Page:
In order to understand how the modifications provide improved performance, reference is made to FIGS. 2 and 3.
Considering first the need for the shedder 14, as seen in FIG. 2, ice formation 22b will build up to extend across the opening 8. This will have the effect of restricting air flow into the plenum 4 which will result in continuously increasing pressure losses with time. In addition, after a time the build up 22b will break off and be sucked into the air chamber to possibly damage the engine.
With the cyclic ice shedder, and due to the oscillatory action thereof, ice which builds up on the shedder will be shed in small harmless pieces over regular intervals. Although the small pieces may be drawn into the engine, they are small enough to be harmless so that they do not incur any difficulties. In addition, the opening 8 is kept clear.
Considering now the requirement for the hopper means, as can be seen in FIG. 2, due to the fact that some supercooled water and particles of ice are drawn towards and make contact with the under surface of 9, a formation of ice such as 22a will build up on the underside of 9. The ice formation 22a will tend to block the outlet passage 18 and thereby reduce the airflow out through the passage to reduce the separator's effectiveness with time. By providing a hopper section as in FIG. 3, and by spacing the hopper section out of the line of the outlet passage, this effect is avoided. As is clear, the particular shape of the hopper is not critical. Rather, it is the depth of the hopper which is important, and the depth required is a function of the amount of ice which can normally be expected to build up. This last variable is a function of aircraft type and prospective missions, and is therefore a known factor in specific cases. The hopper is built deep enough so that, with maximum ice build up, the ice will not extend into the outlet passage 18.
As was mentioned above, the airstream in the area a will be flowing at a relatively high velocity as will the airstream in the opening 8. However, as the airstream passes around the trailing edge of deflecting surface 10, as it is forced through a sharp angle, the velocity of the air between a and 8 suffers an abrupt transition leading to pressure losses. To reduce the abruptness of the change in direction of the airstream, the fairing 12 is added to the deflecting surface. The smooth curve between the deflecting surface and the fairing permits a smoother transition.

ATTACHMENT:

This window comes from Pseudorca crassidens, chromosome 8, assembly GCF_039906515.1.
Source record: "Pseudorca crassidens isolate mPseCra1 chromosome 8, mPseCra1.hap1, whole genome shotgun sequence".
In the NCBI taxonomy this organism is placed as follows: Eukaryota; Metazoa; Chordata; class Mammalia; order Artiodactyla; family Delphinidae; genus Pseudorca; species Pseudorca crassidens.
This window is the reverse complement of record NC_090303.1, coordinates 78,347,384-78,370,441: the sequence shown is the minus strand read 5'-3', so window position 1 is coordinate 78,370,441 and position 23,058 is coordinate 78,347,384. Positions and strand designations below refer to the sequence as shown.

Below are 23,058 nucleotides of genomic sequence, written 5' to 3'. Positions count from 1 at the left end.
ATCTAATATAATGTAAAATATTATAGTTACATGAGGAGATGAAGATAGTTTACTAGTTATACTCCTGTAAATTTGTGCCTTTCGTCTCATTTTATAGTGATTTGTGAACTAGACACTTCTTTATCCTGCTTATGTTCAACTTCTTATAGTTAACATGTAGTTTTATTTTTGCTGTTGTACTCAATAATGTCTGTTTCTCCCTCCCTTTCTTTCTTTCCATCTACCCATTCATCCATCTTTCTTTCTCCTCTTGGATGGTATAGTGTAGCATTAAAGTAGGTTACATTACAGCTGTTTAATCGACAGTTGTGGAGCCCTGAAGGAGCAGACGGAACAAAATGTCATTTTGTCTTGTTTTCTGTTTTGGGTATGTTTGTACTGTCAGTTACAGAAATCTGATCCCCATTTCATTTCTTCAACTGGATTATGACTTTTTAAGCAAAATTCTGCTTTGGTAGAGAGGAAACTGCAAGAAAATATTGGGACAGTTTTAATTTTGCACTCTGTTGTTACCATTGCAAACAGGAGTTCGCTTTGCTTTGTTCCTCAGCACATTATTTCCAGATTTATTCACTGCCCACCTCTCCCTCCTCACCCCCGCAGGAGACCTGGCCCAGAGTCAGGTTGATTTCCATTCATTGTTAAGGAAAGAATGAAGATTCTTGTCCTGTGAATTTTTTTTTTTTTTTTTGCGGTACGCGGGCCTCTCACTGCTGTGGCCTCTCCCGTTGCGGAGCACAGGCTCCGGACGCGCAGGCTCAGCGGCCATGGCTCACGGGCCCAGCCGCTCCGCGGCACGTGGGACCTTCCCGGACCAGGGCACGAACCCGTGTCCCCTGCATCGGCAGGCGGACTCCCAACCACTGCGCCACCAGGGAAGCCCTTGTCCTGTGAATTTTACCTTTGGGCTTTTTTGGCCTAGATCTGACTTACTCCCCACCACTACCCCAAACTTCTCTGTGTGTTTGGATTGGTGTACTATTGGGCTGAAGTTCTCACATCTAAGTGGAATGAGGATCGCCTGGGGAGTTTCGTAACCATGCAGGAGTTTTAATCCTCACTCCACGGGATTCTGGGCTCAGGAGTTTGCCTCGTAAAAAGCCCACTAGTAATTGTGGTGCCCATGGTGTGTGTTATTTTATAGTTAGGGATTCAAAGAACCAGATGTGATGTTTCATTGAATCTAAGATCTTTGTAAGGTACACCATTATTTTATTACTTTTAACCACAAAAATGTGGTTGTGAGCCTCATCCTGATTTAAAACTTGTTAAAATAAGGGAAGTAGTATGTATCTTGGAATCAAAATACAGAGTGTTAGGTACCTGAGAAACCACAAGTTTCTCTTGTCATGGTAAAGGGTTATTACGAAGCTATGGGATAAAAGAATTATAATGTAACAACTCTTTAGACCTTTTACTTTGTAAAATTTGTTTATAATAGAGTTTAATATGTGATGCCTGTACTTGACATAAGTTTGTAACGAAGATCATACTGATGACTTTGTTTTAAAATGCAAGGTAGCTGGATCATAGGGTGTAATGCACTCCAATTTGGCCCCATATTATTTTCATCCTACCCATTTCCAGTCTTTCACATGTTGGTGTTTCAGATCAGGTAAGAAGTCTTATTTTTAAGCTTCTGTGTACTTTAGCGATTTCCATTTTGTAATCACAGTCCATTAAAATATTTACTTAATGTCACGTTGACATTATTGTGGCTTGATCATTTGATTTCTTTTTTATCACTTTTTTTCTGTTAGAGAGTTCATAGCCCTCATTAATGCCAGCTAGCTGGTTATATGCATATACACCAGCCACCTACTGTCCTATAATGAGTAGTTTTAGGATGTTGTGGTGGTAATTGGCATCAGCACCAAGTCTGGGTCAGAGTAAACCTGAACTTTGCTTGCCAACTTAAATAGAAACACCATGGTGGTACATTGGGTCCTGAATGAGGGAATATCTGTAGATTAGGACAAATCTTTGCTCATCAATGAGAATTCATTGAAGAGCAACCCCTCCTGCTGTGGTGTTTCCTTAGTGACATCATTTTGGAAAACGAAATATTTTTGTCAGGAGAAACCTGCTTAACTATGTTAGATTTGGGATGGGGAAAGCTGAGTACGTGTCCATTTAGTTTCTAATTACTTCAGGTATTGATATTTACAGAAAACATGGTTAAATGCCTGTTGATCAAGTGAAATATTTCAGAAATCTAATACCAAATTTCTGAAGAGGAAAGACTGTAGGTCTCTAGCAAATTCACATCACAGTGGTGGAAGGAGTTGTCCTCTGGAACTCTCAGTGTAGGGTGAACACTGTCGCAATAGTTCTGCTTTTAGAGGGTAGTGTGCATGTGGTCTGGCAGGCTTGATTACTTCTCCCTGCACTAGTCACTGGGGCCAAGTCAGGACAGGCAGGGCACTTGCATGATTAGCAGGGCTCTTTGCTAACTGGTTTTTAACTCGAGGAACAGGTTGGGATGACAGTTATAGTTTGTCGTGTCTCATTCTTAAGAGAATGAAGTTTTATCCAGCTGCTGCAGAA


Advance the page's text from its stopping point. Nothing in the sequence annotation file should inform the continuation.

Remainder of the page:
Tests showed that, with an uncontoured surface at the bottom of the duct, a large stalled zone existed under the hopper on the bottom of the duct. This resulted in increased pressure losses. In addition, super-cooled water and snow was trapped in this zone to be subsequently sucked into the plenum. By contouring the bottom surface, to thereby provide a fairing between the area of reduced cross-section a and the outlet 7, the stall zone is suppressed. Again, a relatively smooth contoured surface must be provided.
The dimensions defining spacings between elements in the installation are, of course, a function of the aircraft, the engine size, and the duct size. However, some of the dimensions should be scaled so as to be proportionally consistent in different size ducts. Conveniently, the dimensions are normalized relative to the dimension H, the distance from the surface of the sub-nacelle 2a to the bottom of the deflecting surface 10. H is applicable under icing conditions. The significant dimensions, normalized to H, are illustrated in FIG. 4 hereof.
In order to design an inertial separator with the normalized dimensions of FIG. 4, it is necessary, of course, to obtain an initial value. In obtaining the initial value, several parameters must be considered.
The parameter "BPR" (by-pass ratio) is the ratio of that part of the air stream which is discharged to the atmosphere through the discharge outlet 7 to that part of the airstream deflected into the plenum through the opening 8. The ratio should be maintained at 35% plus or minus 5%.
In addition, in any rectangular duct flow problem involving bend, the dimension in the plane of the bend will dominate providing that the distance between side walls is great enough. The distance between side walls is, of course, the width W of the duct, and the width of the duct is in a plane at right angles to the plane illustrated in the drawings hereof. However, there exists a lower limit of duct width beyond which side wall effects will have an increasingly important effect. This effect is a function of duct aspect ratio which is the ratio of the duct width to height, i.e., Aspect Ratio is equal to W/H. Tests on the inertial separator have shown that side wall effects are negligible at Aspect Ratios greater than 4.1, so that it has been concluded that scaling of the inertial separator is possible providing that the Aspect Ratio is kept greater than 4.1.
To design an inertial separator in accordance with the relative dimensions illustrated in FIG. 4, the designer would pursue the following steps:
1. The flow of air required by the plenum would first be determined. This is of course a function of the type and size of aircraft engine.